attainment
                               Student‟s college career


     Admission         Financial              Academic
                        support                support                Retention
          The Student Success Continuum
                         The SEM Perspective


Recruitment /                      Classroom              Co-curricular   Degree/goal
 Marketing       Orientation       experience               support       attainment

                               Student‟s college career


     Admission         Financial              Academic
                          Aid                  support                Retention
        Moving toward Proactive &
               Purposeful
• Veteran admissions and financial aid professionals have
  accumulated years of experience and often act instinctively
  with tactical approaches to recruitment and pricing

• Student affairs professionals understand the need to connect
  with students and frequently initiate new developmental
  programs to help them succeed

• …But putting all of this together, while considering
  changing environments, internal realities, and external
  pressures, requires thoughtful planning, systems thinking,
  and careful analysis


   25
     Strategic Enrollment Management Planning Elements

Planning Elements                   Constituents
• Mission                           • Academic Affairs
• Formal/Informal Expectations      • Administrators
• Philosophical Underpinnings       • Deans
• SWOT                              • Chairs
• Vision                            • Faculty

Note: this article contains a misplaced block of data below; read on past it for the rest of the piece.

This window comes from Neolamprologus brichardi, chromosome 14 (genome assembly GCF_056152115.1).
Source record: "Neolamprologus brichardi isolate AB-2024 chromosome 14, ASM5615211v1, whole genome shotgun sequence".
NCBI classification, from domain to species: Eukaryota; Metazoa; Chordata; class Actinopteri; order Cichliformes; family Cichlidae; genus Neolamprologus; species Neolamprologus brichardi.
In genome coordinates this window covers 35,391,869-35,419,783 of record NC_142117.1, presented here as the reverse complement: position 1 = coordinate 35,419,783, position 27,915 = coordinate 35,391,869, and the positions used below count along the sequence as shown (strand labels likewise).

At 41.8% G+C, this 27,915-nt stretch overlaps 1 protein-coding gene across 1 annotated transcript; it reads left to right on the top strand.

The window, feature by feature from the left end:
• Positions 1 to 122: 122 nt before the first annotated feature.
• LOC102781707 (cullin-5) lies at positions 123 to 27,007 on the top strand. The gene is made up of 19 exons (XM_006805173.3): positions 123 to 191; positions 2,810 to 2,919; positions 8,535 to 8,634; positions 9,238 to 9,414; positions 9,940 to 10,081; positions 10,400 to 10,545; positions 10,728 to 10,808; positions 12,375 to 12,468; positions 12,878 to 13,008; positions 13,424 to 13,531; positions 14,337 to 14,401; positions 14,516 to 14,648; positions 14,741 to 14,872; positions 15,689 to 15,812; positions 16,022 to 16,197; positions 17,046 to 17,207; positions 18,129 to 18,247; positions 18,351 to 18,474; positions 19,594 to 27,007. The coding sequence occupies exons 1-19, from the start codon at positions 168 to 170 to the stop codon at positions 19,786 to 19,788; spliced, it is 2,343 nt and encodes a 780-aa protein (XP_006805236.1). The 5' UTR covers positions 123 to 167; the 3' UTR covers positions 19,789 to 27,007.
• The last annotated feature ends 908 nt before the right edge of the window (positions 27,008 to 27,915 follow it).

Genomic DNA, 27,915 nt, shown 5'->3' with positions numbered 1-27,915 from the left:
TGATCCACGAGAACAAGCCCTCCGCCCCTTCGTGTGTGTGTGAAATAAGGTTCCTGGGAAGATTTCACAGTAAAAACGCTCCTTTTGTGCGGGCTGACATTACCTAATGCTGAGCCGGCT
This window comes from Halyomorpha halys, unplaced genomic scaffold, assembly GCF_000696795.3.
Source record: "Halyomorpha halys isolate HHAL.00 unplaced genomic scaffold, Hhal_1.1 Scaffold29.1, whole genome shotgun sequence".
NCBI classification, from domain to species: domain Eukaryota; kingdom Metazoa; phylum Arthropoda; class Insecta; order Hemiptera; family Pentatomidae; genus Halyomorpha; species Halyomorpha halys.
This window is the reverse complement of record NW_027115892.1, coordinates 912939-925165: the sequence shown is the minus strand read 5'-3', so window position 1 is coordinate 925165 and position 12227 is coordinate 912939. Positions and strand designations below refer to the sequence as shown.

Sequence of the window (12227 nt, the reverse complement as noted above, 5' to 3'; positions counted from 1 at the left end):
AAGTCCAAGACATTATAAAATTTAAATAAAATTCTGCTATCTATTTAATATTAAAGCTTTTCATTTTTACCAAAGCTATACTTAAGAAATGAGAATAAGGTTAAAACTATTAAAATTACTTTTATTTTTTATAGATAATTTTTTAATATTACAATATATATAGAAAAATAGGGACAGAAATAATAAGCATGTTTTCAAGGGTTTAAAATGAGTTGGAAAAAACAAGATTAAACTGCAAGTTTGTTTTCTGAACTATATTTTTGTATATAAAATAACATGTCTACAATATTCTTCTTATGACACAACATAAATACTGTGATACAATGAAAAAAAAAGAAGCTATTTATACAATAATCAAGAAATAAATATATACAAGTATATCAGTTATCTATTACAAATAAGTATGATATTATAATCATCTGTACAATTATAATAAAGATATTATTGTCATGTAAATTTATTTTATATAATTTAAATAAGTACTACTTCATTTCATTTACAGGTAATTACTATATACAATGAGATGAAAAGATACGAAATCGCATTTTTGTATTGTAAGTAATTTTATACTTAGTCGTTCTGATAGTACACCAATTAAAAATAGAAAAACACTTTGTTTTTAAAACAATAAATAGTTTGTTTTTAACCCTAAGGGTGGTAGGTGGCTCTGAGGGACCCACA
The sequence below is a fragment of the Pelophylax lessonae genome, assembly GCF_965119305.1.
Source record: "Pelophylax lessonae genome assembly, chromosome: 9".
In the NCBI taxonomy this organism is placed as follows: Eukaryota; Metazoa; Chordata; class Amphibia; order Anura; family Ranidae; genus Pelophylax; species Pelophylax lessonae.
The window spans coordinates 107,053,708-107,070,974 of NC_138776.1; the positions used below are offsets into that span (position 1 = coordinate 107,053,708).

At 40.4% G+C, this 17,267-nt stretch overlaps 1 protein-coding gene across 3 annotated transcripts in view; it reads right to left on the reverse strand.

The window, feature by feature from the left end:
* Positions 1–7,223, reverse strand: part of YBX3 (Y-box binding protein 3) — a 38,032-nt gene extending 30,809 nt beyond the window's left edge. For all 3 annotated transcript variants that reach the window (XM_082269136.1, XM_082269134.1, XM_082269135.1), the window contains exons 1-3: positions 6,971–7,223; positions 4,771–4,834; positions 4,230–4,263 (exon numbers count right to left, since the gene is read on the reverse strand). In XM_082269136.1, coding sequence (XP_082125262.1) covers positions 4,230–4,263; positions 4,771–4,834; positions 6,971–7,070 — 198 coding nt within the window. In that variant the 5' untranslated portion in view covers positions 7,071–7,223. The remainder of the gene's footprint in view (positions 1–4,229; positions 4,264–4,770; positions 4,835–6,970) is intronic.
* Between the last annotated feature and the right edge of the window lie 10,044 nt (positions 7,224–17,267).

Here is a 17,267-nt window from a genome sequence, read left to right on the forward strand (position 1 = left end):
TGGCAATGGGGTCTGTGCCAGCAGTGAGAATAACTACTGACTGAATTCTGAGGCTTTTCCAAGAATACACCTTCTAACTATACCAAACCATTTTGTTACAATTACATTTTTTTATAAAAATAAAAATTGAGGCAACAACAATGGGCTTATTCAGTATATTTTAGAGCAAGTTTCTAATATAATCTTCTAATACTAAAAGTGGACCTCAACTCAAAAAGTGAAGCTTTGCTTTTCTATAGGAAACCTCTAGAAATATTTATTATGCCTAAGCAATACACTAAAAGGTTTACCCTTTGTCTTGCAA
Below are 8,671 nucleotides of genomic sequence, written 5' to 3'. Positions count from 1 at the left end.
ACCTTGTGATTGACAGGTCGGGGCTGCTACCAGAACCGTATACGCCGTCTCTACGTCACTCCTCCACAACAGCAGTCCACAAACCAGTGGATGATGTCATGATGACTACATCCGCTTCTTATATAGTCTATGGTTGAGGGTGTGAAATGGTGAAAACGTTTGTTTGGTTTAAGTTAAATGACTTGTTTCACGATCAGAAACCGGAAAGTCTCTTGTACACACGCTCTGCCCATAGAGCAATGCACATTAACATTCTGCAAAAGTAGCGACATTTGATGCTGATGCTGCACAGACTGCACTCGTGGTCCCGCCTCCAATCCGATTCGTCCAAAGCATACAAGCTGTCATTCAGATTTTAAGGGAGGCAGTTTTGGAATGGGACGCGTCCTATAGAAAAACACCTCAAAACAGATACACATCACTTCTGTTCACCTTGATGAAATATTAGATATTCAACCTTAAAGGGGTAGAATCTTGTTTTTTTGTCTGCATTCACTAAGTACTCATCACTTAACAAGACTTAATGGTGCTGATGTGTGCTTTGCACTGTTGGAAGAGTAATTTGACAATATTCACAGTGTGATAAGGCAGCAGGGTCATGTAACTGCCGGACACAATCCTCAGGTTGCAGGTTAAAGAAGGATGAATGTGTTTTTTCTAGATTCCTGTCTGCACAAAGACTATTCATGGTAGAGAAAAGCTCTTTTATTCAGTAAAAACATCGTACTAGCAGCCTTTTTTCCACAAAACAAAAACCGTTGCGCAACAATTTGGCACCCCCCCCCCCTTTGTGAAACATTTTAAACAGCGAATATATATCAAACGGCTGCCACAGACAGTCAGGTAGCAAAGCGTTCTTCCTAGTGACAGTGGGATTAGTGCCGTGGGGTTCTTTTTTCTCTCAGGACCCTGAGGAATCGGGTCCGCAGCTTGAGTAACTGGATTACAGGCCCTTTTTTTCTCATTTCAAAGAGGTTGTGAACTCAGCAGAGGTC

• Goals                             • Student Affairs
•    Objectives                     • Fiscal/Business Affairs
•    Strategies                     • Students
•    Performance Indicators         • Alumni
                                    •High Schools


26
       A Significant Challenge
• Creating a unified SEM structure is complicated
  by the fact that the university is structured to be
  decentralized and protect academic units from
  environmental shifts (such as what occurs in
  enrollments).
• Most faculty do not know about (and even more
  do not understand the importance) of strategic
  enrollment management.
• All faculty, staff and alumni need to know the
  difference!
         Core Objectives of SEM
• Make Enrollment Programs be Mission Driven
• Institutional Culture of Student Success
• Integrated in the Institution’s Strategic Plan
• Involves Everyone at the Institution
• External Partnerships
• Assess and Measure Everything
• Clear Enrollment Goals Based on Institutional Capacity
  and Plan
• Maintain Appropriate Academic Programs
• Creativity and Look Outside of Higher Education for
  Best Practices
• Appropriate Utilization of Technology to Enhance
  Service
      Tools & Resources for the
           Transformation
•Data, Data, Data
• Strategic Plan
• Retention
• Financial Aid Leveraging
• Budget: income streams, expenditures
• Market Analysis/Marketing
• Course Offerings: capacity, scheduling,
duplication, waitlists
• Institutional Policies and Procedures
• Key Performance Indicators
• Collaboration
          SEM helps Define and Refine
              Institutional Vision
• Forces institutions to clarify their Market Position
• Builds a comprehensive enrollment management plan
• Focuses on strategies that will ensure colleges or
  universities define and meet their objectives
• Engages students using creative recruitment, marketing,
  and retention strategies
• Forges dynamic alliances across administrative
  departments including- Marketing, Admissions,
  Registration, Financial Aid, Student Services,
  Recruitment, Retention, Orientation, Academic Support,
  and Information Services
          – AACRAO SEM 2003
    SEM
CASE STUDIES